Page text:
Large British companies face fines or court orders if they fail to pay their smaller suppliers on time under plans being drawn up by the government.
As part of a crackdown on large businesses that take months to pay suppliers, the powers of the small business commissioner look set to be substantially strengthened.
Ministers will consult on whether the commissioner should have the power to order companies to pay a supplier and partners, either as a lump sum or agreed payment plan, or impose further penalties, including fines.
The consultation is also looking at expanding the power of the commissioner to compel companies to share information during an investigation, and to launch probes into suspected bad payment practice without the need to have first received a complaint.
Paul Scully, minister for small business, said chasing late payments remained a significant burden on small companies and created cash flow problems for those least equipped to manage them.
FSB research shows that around 50,000 small companies close each year due to late payments. About £23.4bn was owed to small and medium-sized businesses last year in late payments, Mr Scully said, with research showing that there was a cost of £4.4bn a year just to collect money owed. This deficit has been exacerbated during the pandemic when larger firms have delayed payments to conserve their own cash.
In 2019, retailer Holland & Barrett became the first big company to be named for late payment of suppliers, according to the commissioner. At the time business groups had raised concerns that the only powers the commissioner had were highlighting bad practices, which meant companies could ignore its work, or refuse to co-operate.
The government has forced larger companies to publish their payment data twice a year on a website but critics have said its raw format is difficult to use.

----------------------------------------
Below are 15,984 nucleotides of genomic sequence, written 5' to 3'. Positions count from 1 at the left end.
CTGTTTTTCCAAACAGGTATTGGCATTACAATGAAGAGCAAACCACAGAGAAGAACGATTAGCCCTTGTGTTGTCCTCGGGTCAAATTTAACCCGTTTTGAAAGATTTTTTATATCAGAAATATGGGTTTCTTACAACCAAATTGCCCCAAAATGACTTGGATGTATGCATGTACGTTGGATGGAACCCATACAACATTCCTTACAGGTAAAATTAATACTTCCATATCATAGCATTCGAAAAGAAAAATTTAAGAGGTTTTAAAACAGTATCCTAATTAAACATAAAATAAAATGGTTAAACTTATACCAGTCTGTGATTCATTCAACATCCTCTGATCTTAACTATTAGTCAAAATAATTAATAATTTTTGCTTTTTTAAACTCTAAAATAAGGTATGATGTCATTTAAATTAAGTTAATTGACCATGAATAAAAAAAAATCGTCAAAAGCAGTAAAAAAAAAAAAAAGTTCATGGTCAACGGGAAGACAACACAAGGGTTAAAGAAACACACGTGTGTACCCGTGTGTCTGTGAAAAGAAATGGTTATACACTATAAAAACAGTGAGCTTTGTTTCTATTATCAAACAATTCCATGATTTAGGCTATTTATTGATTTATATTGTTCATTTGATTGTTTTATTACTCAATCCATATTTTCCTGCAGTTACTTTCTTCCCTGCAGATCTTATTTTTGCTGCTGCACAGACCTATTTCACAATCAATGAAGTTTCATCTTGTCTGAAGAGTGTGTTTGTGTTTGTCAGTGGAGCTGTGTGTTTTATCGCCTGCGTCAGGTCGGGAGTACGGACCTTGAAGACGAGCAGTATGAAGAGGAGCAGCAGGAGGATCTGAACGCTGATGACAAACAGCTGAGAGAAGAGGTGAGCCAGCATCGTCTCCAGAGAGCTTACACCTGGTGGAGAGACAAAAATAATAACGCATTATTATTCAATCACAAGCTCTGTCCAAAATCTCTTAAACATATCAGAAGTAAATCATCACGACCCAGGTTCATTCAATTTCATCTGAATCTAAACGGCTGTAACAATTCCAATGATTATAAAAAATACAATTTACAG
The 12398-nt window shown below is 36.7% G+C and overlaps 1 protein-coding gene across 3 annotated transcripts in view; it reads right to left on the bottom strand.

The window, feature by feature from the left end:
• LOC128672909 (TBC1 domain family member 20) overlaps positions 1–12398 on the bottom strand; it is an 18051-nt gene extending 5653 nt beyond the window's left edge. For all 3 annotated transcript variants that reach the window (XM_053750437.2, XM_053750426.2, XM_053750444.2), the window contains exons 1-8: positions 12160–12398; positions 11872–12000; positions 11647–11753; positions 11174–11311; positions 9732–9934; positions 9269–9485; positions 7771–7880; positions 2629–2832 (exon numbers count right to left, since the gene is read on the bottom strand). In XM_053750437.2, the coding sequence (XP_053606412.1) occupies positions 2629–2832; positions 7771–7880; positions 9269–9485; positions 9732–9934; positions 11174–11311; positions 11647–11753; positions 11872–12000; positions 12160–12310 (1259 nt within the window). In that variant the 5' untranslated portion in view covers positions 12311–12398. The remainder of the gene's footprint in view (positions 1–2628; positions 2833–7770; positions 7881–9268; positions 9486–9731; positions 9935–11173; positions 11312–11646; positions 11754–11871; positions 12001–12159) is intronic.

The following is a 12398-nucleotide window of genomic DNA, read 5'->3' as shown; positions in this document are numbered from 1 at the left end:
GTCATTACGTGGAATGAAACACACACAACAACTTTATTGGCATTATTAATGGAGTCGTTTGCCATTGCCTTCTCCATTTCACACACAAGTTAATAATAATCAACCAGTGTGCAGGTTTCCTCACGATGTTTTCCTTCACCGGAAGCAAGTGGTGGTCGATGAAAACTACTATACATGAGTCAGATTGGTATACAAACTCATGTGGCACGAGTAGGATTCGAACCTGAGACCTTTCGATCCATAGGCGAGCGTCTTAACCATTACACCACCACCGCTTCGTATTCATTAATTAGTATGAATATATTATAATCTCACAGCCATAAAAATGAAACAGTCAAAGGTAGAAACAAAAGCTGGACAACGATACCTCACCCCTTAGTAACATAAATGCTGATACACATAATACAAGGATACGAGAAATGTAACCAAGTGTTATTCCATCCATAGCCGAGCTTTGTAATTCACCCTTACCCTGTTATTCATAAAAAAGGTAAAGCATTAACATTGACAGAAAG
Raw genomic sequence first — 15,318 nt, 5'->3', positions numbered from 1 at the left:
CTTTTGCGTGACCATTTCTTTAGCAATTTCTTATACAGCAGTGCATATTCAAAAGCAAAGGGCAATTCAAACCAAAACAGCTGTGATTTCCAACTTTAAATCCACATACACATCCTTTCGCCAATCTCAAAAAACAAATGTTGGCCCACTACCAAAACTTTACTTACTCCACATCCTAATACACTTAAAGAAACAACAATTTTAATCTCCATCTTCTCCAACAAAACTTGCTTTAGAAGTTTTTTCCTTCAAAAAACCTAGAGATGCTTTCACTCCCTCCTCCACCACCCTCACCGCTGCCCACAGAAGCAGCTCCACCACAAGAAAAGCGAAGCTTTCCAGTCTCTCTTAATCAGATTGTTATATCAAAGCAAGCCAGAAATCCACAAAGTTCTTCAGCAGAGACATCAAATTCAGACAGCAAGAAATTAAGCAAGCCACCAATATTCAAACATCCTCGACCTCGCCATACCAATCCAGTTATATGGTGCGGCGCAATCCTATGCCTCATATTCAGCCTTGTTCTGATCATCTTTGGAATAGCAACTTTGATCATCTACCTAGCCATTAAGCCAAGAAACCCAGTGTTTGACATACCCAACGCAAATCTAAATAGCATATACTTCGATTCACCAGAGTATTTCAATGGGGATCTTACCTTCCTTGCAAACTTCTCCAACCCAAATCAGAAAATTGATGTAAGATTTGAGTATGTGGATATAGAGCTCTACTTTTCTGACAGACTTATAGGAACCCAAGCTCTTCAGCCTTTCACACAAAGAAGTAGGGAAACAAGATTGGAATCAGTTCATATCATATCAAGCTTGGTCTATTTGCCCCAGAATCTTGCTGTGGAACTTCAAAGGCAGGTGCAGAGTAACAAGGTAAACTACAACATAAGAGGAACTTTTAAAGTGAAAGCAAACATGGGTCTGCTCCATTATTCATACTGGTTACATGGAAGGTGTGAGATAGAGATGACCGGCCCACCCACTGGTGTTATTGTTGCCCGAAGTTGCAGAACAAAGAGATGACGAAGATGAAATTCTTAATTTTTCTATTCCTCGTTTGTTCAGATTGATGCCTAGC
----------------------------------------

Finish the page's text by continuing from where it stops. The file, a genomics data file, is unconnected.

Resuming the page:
Other measures being proposed by the government include increased board level responsibility and standards of good practice.
The Conservative’s 2019 manifesto promised to clamp down on late payment and strengthen the powers of the commissioner to support small businesses that are least able to cover financial shortfalls and find temporary finance more difficult and more expensive to obtain.
SMEs can charge interest on late payments but few want to claim against their big clients, fearing they would lose contracts.
Since launching in December 2017, the commissioner has recovered £7.5m owed to small businesses and named eight large businesses that had paid their small business suppliers late following an investigation of a complaint.
The Groceries Supply Code of Practice which is enforceable with fines has been effective. Since 2013 the number of supermarket suppliers reporting late payment has dropped from 35 per cent to 12 per cent.
Mike Cherry, national chairman of the Federation of Small Businesses, said: “We know that paying small businesses late is debilitating, and the practice has increased during Covid-19. It deprives small firms of cash flow, holds back growth, undermines productivity and forces many to take out external finance. In thousands of cases a year this causes the closure of small businesses.”